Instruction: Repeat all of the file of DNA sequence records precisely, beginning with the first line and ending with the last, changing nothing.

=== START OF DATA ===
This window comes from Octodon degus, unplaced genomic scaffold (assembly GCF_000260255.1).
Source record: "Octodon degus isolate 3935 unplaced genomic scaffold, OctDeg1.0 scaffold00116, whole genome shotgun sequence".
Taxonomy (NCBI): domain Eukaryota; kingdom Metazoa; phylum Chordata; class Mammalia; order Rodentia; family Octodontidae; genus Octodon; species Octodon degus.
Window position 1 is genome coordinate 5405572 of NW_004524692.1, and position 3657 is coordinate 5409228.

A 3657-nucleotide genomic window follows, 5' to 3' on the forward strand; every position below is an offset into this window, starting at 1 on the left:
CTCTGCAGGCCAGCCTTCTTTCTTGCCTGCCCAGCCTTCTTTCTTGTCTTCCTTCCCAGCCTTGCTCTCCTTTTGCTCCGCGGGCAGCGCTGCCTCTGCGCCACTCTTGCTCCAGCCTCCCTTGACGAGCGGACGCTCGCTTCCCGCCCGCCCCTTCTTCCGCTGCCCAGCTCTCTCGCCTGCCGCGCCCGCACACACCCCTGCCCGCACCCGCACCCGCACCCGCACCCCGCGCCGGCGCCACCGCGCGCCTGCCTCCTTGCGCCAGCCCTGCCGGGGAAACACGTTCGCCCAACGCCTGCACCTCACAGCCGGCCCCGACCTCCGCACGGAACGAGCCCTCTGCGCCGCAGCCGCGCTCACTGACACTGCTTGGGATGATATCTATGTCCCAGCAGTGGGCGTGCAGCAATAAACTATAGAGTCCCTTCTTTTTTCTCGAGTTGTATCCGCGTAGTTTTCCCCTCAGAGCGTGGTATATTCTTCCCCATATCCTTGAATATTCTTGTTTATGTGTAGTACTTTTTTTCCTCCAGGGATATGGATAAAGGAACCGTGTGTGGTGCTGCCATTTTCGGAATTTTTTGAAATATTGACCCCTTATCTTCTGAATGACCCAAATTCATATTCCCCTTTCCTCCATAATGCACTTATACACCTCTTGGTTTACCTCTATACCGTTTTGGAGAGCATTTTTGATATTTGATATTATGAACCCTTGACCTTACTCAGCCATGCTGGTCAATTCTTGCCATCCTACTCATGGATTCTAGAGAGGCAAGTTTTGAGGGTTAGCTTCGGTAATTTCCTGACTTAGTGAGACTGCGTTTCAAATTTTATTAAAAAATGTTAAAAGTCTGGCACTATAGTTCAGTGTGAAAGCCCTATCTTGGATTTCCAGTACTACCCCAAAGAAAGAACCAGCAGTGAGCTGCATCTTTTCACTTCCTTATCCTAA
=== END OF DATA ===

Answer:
This window comes from Octodon degus, unplaced genomic scaffold (assembly GCF_000260255.1).
Source record: "Octodon degus isolate 3935 unplaced genomic scaffold, OctDeg1.0 scaffold00116, whole genome shotgun sequence".
Taxonomy (NCBI): domain Eukaryota; kingdom Metazoa; phylum Chordata; class Mammalia; order Rodentia; family Octodontidae; genus Octodon; species Octodon degus.
Window position 1 is genome coordinate 5405572 of NW_004524692.1, and position 3657 is coordinate 5409228.

A 3657-nucleotide genomic window follows, 5' to 3' on the forward strand; every position below is an offset into this window, starting at 1 on the left:
CTCTGCAGGCCAGCCTTCTTTCTTGCCTGCCCAGCCTTCTTTCTTGTCTTCCTTCCCAGCCTTGCTCTCCTTTTGCTCCGCGGGCAGCGCTGCCTCTGCGCCACTCTTGCTCCAGCCTCCCTTGACGAGCGGACGCTCGCTTCCCGCCCGCCCCTTCTTCCGCTGCCCAGCTCTCTCGCCTGCCGCGCCCGCACACACCCCTGCCCGCACCCGCACCCGCACCCGCACCCCGCGCCGGCGCCACCGCGCGCCTGCCTCCTTGCGCCAGCCCTGCCGGGGAAACACGTTCGCCCAACGCCTGCACCTCACAGCCGGCCCCGACCTCCGCACGGAACGAGCCCTCTGCGCCGCAGCCGCGCTCACTGACACTGCTTGGGATGATATCTATGTCCCAGCAGTGGGCGTGCAGCAATAAACTATAGAGTCCCTTCTTTTTTCTCGAGTTGTATCCGCGTAGTTTTCCCCTCAGAGCGTGGTATATTCTTCCCCATATCCTTGAATATTCTTGTTTATGTGTAGTACTTTTTTTCCTCCAGGGATATGGATAAAGGAACCGTGTGTGGTGCTGCCATTTTCGGAATTTTTTGAAATATTGACCCCTTATCTTCTGAATGACCCAAATTCATATTCCCCTTTCCTCCATAATGCACTTATACACCTCTTGGTTTACCTCTATACCGTTTTGGAGAGCATTTTTGATATTTGATATTATGAACCCTTGACCTTACTCAGCCATGCTGGTCAATTCTTGCCATCCTACTCATGGATTCTAGAGAGGCAAGTTTTGAGGGTTAGCTTCGGTAATTTCCTGACTTAGTGAGACTGCGTTTCAAATTTTATTAAAAAATGTTAAAAGTCTGGCACTATAGTTCAGTGTGAAAGCCCTATCTTGGATTTCCAGTACTACCCCAAAGAAAGAACCAGCAGTGAGCTGCATCTTTTCACTTCCTTATCCTAA